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November 12, 2007

FIMA Europe (part II)

Last time I spoke about the first of two hot topics at FIMA London, Data Governance. Today I want to hit on the second area I repeatedly heard about which was integrating downstream applications to the security master.

This came up an incredible amount. Many companies have built their master or purchased their master. (Note for those of you who are not in the finance world, you can buy a pre-populated MDM system where the data sources are already pre-mapped to each other. This is because there are 100 or so companies in the industry that provide data feeds to financial firms and the financial MDM vendors not only sell the MDM software, but the model with the data feeds pre-integrated. ). Regardless, when it comes to integrating to the hundreds of downstream legacy applications that currently get their data directly from outside data vendors they find that the cost of this integration is too expensive.

This is clearly a case of “If you build it, they will [not] come.” (for your “Field of Dreams” and Kevin Costner fans!]. The problem is multifold:
a. The cost of integrating to the downstream applications is an expensive manual process
b. The IT group which built the master often publishes an interface to integrate with and tells the downstream groups to integrate with it. The problem is that the downstream application groups don’t have the skills or the budget to do the integration so it doesn’t happen.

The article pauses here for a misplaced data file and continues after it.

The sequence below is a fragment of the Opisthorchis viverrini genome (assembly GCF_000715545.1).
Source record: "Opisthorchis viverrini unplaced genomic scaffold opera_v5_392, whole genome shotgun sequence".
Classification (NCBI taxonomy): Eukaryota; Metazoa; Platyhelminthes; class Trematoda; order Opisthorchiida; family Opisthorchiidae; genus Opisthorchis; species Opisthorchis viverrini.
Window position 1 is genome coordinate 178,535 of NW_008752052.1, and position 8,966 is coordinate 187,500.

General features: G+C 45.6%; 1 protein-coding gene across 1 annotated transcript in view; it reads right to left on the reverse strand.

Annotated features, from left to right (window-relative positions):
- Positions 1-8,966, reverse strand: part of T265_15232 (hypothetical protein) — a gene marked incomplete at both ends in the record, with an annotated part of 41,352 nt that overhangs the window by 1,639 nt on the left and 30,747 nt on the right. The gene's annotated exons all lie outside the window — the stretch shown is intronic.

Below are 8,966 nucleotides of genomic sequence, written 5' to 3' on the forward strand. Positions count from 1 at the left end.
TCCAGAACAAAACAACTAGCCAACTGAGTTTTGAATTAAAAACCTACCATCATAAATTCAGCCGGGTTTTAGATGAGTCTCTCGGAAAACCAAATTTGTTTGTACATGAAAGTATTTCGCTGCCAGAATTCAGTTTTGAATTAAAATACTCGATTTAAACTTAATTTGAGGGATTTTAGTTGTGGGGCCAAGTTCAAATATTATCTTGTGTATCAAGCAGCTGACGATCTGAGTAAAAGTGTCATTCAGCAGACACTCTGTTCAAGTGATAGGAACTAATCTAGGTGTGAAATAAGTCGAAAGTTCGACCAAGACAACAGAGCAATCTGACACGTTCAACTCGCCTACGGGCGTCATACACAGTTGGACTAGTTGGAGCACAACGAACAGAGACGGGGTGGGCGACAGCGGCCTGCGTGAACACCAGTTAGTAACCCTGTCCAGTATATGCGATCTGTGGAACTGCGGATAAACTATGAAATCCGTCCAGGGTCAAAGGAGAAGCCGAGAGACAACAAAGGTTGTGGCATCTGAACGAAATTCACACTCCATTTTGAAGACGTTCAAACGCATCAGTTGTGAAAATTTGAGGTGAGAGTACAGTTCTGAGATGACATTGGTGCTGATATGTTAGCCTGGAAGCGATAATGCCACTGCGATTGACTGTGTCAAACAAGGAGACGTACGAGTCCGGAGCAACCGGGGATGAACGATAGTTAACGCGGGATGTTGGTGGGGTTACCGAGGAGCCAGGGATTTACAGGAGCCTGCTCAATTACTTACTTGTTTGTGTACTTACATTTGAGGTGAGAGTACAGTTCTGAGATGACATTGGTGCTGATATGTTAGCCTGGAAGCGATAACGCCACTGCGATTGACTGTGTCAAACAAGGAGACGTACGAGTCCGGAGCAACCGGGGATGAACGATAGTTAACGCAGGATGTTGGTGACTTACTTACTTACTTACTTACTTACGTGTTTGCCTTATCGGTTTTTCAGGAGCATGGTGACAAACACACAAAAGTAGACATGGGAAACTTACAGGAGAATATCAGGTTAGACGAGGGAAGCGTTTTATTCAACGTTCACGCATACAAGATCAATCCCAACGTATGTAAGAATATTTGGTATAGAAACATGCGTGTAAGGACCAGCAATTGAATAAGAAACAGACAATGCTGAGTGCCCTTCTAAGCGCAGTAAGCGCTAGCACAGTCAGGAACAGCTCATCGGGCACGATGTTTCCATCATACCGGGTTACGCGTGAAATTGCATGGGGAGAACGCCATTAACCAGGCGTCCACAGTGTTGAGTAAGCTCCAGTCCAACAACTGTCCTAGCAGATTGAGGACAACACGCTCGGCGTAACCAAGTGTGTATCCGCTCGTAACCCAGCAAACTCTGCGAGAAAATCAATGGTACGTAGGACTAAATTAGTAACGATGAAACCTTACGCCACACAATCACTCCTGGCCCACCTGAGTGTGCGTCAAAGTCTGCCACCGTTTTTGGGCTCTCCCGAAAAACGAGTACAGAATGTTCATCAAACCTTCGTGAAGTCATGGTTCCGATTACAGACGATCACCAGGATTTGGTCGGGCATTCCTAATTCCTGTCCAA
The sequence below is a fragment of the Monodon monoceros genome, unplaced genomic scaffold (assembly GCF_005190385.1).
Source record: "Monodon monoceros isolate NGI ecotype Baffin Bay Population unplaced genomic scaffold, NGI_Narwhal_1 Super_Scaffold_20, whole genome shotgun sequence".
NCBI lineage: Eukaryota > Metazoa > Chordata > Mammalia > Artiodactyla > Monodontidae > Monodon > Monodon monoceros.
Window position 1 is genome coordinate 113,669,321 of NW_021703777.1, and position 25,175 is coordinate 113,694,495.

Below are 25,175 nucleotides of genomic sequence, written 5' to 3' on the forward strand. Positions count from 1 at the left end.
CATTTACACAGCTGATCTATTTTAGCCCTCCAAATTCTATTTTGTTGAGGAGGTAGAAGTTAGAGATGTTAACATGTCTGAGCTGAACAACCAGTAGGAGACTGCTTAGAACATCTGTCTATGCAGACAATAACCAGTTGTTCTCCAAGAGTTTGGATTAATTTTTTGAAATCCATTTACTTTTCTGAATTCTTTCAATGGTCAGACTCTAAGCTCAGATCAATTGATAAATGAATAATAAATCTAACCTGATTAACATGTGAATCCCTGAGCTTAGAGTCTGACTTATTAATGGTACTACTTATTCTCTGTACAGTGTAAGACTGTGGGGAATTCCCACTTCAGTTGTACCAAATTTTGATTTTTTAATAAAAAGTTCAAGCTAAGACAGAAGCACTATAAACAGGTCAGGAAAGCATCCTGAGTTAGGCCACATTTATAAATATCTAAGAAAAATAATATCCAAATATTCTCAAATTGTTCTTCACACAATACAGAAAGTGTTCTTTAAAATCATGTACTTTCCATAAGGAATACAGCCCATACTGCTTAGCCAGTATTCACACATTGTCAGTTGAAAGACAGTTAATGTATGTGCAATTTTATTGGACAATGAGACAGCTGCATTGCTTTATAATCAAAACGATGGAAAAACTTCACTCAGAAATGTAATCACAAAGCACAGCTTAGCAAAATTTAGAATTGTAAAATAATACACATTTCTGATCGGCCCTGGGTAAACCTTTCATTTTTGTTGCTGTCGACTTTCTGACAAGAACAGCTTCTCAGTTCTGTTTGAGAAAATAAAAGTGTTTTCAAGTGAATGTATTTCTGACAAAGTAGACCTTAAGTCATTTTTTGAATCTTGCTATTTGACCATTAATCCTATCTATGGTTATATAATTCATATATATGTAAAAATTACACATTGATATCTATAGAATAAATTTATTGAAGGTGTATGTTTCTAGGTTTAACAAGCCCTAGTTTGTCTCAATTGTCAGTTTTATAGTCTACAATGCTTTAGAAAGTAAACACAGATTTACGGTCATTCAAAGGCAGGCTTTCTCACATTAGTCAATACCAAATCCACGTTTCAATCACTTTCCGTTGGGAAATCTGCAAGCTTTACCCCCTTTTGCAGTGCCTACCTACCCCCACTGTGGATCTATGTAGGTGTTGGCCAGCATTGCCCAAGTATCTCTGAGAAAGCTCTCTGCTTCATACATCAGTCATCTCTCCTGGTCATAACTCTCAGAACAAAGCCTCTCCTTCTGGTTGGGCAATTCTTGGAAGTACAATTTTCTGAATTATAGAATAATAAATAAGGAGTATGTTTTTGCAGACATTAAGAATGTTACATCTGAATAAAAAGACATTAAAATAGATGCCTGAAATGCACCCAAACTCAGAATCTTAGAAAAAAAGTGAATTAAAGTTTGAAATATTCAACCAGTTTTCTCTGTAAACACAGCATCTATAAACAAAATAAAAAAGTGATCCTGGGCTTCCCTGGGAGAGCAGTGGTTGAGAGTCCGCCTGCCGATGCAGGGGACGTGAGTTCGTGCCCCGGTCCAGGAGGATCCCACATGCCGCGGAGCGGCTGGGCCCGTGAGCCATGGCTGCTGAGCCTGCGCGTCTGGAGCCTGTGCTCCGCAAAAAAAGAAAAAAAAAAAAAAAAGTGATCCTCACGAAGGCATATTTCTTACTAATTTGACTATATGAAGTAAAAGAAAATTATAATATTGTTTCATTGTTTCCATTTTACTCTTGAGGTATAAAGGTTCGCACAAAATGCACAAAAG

c. The IT groups don’t want to map their data to the downstream applications themselves because they don’t know the data structure of the downstream applications and SMEs for the downstream apps aren’t available to help. Very Catch-22.

The result is that millions of dollars are spent building the reference master and they currently end up being underutilized.

My talk at FIMA was on this very topic. I went through a real example of a talented data analyst that had to map 6 columns of data to 3 different data sources and what was expected to take 3 weeks ended up taking 7 months. As it turned out, the 6 columns were overloaded columns that contained different codes depending on which of the 50 U.S states a customer might be located. The result was that it was more like 300 columns shoved into those 6 columns and sorting out the mess ended up being very time consuming. This is just an example of why no one wants to step up to doing this work. The second half of my presentation talked about a new approach that automates the discovery of the relationship between the master and the downstream application data and speeds up this process.

My thinking on this is that if financial institutions want to resolve this issue, their master data management IT groups will have to step up to the plate (“Field of Dreams” pun intended) and develop a competency to do this last mile of integration. It just doesn’t make sense to make the downstream app groups do the work. They would only do the work one time each for their application and it doesn’t make sense to staff up for that. But the central group can develop a competency in this and as there is technology now to help, there is really no longer an excuse for not providing full service to their users and developing repeatable processes to solve this problem.

Posted by Todd Goldman at November 12, 2007 12:30 PM

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